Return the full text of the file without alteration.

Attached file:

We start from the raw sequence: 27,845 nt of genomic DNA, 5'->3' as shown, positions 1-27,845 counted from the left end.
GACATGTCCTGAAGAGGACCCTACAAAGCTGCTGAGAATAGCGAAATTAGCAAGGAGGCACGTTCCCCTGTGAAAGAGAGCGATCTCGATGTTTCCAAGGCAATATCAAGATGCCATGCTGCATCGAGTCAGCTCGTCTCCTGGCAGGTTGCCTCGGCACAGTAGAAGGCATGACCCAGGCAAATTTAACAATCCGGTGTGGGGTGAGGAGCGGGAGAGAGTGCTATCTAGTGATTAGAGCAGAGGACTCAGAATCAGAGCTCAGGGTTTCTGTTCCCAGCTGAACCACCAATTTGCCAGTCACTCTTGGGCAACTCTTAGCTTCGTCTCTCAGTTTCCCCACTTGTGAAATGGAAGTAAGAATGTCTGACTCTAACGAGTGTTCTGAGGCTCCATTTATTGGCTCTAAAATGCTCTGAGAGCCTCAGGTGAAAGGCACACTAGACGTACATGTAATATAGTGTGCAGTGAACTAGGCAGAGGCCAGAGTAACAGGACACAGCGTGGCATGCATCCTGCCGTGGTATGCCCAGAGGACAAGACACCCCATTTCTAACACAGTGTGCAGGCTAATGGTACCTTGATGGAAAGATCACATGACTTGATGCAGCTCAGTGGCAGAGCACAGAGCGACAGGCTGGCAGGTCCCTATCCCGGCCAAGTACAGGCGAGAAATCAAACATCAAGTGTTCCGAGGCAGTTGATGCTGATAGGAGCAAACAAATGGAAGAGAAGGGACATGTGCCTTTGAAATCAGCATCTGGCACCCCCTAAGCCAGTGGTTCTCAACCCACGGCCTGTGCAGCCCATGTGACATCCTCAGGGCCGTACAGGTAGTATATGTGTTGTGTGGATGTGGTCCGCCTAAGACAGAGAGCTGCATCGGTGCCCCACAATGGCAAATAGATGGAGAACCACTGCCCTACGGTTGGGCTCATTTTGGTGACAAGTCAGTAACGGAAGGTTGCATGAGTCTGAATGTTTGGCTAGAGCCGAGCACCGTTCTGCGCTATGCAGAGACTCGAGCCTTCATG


We start from the raw sequence: 27,845 nt of genomic DNA, 5'->3' as shown, positions 1-27,845 counted from the left end.
GACATGTCCTGAAGAGGACCCTACAAAGCTGCTGAGAATAGCGAAATTAGCAAGGAGGCACGTTCCCCTGTGAAAGAGAGCGATCTCGATGTTTCCAAGGCAATATCAAGATGCCATGCTGCATCGAGTCAGCTCGTCTCCTGGCAGGTTGCCTCGGCACAGTAGAAGGCATGACCCAGGCAAATTTAACAATCCGGTGTGGGGTGAGGAGCGGGAGAGAGTGCTATCTAGTGATTAGAGCAGAGGACTCAGAATCAGAGCTCAGGGTTTCTGTTCCCAGCTGAACCACCAATTTGCCAGTCACTCTTGGGCAACTCTTAGCTTCGTCTCTCAGTTTCCCCACTTGTGAAATGGAAGTAAGAATGTCTGACTCTAACGAGTGTTCTGAGGCTCCATTTATTGGCTCTAAAATGCTCTGAGAGCCTCAGGTGAAAGGCACACTAGACGTACATGTAATATAGTGTGCAGTGAACTAGGCAGAGGCCAGAGTAACAGGACACAGCGTGGCATGCATCCTGCCGTGGTATGCCCAGAGGACAAGACACCCCATTTCTAACACAGTGTGCAGGCTAATGGTACCTTGATGGAAAGATCACATGACTTGATGCAGCTCAGTGGCAGAGCACAGAGCGACAGGCTGGCAGGTCCCTATCCCGGCCAAGTACAGGCGAGAAATCAAACATCAAGTGTTCCGAGGCAGTTGATGCTGATAGGAGCAAACAAATGGAAGAGAAGGGACATGTGCCTTTGAAATCAGCATCTGGCACCCCCTAAGCCAGTGGTTCTCAACCCACGGCCTGTGCAGCCCATGTGACATCCTCAGGGCCGTACAGGTAGTATATGTGTTGTGTGGATGTGGTCCGCCTAAGACAGAGAGCTGCATCGGTGCCCCACAATGGCAAATAGATGGAGAACCACTGCCCTACGGTTGGGCTCATTTTGGTGACAAGTCAGTAACGGAAGGTTGCATGAGTCTGAATGTTTGGCTAGAGCCGAGCACCGTTCTGCGCTATGCAGAGACTCGAGCCTTCATG